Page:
What would life be without music?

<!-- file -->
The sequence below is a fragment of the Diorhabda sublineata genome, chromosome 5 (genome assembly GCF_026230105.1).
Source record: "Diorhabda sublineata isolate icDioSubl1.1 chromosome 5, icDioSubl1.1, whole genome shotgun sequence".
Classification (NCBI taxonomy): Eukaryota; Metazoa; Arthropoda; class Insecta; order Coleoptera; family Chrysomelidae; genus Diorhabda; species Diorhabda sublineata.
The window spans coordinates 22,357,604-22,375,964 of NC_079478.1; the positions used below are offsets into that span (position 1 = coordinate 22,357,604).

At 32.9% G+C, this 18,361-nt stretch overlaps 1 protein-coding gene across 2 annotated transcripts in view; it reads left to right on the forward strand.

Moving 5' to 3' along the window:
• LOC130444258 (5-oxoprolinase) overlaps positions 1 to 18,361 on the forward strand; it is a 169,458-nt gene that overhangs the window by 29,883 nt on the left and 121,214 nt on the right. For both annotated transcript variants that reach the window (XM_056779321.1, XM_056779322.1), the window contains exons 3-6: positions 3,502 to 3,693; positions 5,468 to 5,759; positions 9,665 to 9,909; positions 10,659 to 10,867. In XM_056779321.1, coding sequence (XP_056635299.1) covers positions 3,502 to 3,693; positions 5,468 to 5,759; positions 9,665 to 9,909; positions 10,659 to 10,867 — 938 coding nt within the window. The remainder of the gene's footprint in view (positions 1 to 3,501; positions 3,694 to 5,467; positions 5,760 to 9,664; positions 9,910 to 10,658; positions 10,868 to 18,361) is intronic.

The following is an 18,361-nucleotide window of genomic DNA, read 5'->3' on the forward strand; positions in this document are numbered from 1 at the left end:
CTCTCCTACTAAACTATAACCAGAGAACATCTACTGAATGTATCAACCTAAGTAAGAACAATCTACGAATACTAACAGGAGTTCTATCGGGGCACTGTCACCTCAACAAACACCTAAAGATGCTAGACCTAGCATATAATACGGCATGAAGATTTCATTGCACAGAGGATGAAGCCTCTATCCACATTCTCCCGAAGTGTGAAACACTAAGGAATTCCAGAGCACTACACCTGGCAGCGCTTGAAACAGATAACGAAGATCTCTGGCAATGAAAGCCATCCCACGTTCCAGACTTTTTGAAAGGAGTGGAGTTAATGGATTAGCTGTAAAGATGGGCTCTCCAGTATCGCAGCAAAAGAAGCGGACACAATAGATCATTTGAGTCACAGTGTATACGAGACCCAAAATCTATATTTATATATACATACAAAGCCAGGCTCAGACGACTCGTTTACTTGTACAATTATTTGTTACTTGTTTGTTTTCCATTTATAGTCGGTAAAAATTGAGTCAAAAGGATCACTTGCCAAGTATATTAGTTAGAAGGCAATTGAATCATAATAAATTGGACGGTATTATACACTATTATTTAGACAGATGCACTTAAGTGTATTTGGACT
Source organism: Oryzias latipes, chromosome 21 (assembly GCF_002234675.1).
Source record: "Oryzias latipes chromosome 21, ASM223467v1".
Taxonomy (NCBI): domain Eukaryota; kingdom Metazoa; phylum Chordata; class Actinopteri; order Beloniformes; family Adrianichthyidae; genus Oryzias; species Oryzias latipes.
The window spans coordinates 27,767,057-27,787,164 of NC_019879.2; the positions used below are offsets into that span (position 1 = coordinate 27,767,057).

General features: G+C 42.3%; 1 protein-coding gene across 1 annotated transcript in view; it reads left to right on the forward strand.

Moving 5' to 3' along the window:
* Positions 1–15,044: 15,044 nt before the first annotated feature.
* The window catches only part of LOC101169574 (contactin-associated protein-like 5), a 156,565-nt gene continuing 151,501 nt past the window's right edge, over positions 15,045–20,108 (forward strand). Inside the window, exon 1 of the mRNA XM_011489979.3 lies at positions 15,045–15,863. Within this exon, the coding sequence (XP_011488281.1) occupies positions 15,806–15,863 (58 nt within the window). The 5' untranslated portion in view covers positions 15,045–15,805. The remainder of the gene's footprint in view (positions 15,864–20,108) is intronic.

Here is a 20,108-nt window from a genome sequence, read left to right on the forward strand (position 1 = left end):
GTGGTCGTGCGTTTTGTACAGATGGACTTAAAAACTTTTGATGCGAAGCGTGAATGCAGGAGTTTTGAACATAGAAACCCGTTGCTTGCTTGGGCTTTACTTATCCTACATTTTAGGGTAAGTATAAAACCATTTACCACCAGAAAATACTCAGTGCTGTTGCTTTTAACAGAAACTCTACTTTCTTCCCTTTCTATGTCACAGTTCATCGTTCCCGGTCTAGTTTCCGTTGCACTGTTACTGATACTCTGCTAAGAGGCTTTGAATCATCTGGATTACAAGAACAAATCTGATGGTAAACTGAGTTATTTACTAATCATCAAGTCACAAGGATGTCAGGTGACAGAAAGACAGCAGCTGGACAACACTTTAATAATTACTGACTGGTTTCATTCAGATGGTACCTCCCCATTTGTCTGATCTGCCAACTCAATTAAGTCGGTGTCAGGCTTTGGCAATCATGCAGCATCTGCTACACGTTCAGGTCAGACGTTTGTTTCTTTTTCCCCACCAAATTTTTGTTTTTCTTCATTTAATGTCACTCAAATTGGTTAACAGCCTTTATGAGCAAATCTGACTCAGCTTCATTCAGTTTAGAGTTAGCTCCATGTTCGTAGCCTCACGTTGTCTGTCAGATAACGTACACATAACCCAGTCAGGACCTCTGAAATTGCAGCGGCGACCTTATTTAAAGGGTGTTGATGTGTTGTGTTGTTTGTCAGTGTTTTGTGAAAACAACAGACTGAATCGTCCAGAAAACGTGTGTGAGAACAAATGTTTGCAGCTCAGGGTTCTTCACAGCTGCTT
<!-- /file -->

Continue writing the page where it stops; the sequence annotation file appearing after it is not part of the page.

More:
The world would be a very quiet place. Music is in many ways the fabric of our lives and the definition of society. It is a reminder of how things once were, an indication of how things are, and a view of where society is headed. Music is a direct reflection of the picture of society. Music can be a way to deliver messages, a poetic medium, a fine art, or nothing more than a source of entertainment. No matter what it is used for, music is the perfect art and our lives would be that much less complete without it that life as we know it would not at all be the same without music. Music is the perfect art. It has movement, because it progresses over a set period of time. All musical works have a beginning and an end. However, music does not restrict the audience in the way that movies or graphic art does. The listener can create whatever image she or he wants to when listening to music. It is an art that appeals to the conscious mind, but the best music also appeals to the subconscious. No thought is required to enjoy good music, though it is often thought-inspiring. Instrumental music does not bind the listener into a fixed template in the way that literature and poetry do: the reaction to music is different from person to person. Although it is probably the most difficult to produce the desired imagery in instrumental music, it can be done. BeethovenÕs Opus 27, Number 2, Piano Sonata No. 14, First Movement gives the image of a tired old man writing by the light of the moon and his passion without using any words at all. Music with lyrics is often referred to as “words set to music.” This is not always the case. Sometimes it is more accurate to refer to music with lyrics as “music set to words.” This form both widens and restricts the composerÕs artistic range. Lyrics make it easier for composers to bring out their main ideas without expressing them in notesNnot all composers have the power of Beethoven! However, they restrict the images of the musical work in the same way that prose and poetry limit their subject. Whether instrumental or lyrical, music comes from the people and can enlighten us all. It was during the 1960s that the social revolution and the struggles for civil rights inspired such musicians as Bob Dylan, Janis Joplin and Joan Baez to write songs of protest. In turn, the music of these artists, and many others, influenced the younger generations and spread the word of the revolution. Without music, many teenagers of the time would not have been given the influence of the time or its associated mentality. Music was, and continues to be, a kind of social education to the younger generation. Teenagers turn to popular music for their philosophies and get a sense of their place in the world. In fact, cliques of young people are often defined by the music they listen to: “punks” listen to punk rock and heavy metal; “nerds” are reputed to listen to classical music; the “in” crowd listens to the latest material alternative music has to offer; the “loners” listen to obscure pop artists or classic rock. Youth culture would be much less vivid than it is if the world had no music. Generations would not be sparked to action without music. The war drums of primitive peoples were a kind of music. It was they that stirred the Cavemen and the Vikings to participate in decade-long wars. MusicÕs social influence is ever-present. Our society is shaped by it. Not only is music the chisel of society; it is a constant thread that runs through nature. Music is everywhere: the sound of falling water, the rustle of leaves underfoot, the call of wild birdsNeven the sound of rush-hour traffic is a kind of music. The common definition of music is “a series of pitches and rhythms that have an overall coherence.” This definition is limited to man-made music. “Synthetic” music is really just one kind of music. The sounds of nature are all part of the greater Music of the universe. Man-made music is entirely influenced by the true music of nature. The pulse of the heart is the constant bass drum. The sound of walking feet is the alternating snare drum. The rustle of leaves in the wind is the highest string section. A riverÕs flowing sound fills out the harmony. The Symphony of Nature is the mother of manÕs own music. The absence of the greater Music cannot be considered. Music is the Universe. The idea of an absence of man-made music would be almost as inconceivable. For humans to create music is inevitable. It is as natural as thought. With mankind being surrounded by natureÕs Music, he has no choice but to make music of his own. Therefore, the idea of a world without music is highly hypothetical. One would sooner consider a life without experiences or a year without days. A day in a world without music might proceed like this: One would awaken to the sound of a radio announcer speaking about politics. On the way to work, the radio show would consist of interviews with famous personalities. The work day would be terribly boring, since the office would not have any decorations (these would have been made by artists who had been influenced by music). That evening, the television commercials would have no jingles, only women promoting kitchen cleaners in white kitchens. The contestants of Jeopardy! would write down their questions for Final Jeopardy in complete silence, without the famous tune. The evening movie would be almost mute. It would seem to be like a silent film, with no incidental or theme music to augment the otherwise bland actors. In the restaurant, the date would be boring and unenlightening. Neither he nor she would be able to come out with any remotely intelligent ideas without music in the background to keep the brain working. The nightÕs dreams would not be scored with a happy tune or a slow nocturne. They would take place in silence, a drab, dark world of nothing. This “world without music” seems to have incoherences and cracks in it. It does not make sense and does not quite explain itself. Music is essential for the world to even make sense. It is as fundamentally inherent as gravity is in the universe. Any attempt to restrict or control music, such as is made in communist politics, is both vain and unrealistic. One cannot challenge the broadloom of the universe when making political policies! To think that the natural urge to create music in the image of the greater Music can be repressed is an exercise in na*vetÅ½. Music is societyÕs mark. The history of human musicians is rich, and has many fine people lining its ranks. Music has changed the artistic and non-artistic world immeasurably, such that a world without music is nothing more than a terrifying fantasy. The very prospect is difficult to consider. A world without music would be a quiet place indeed.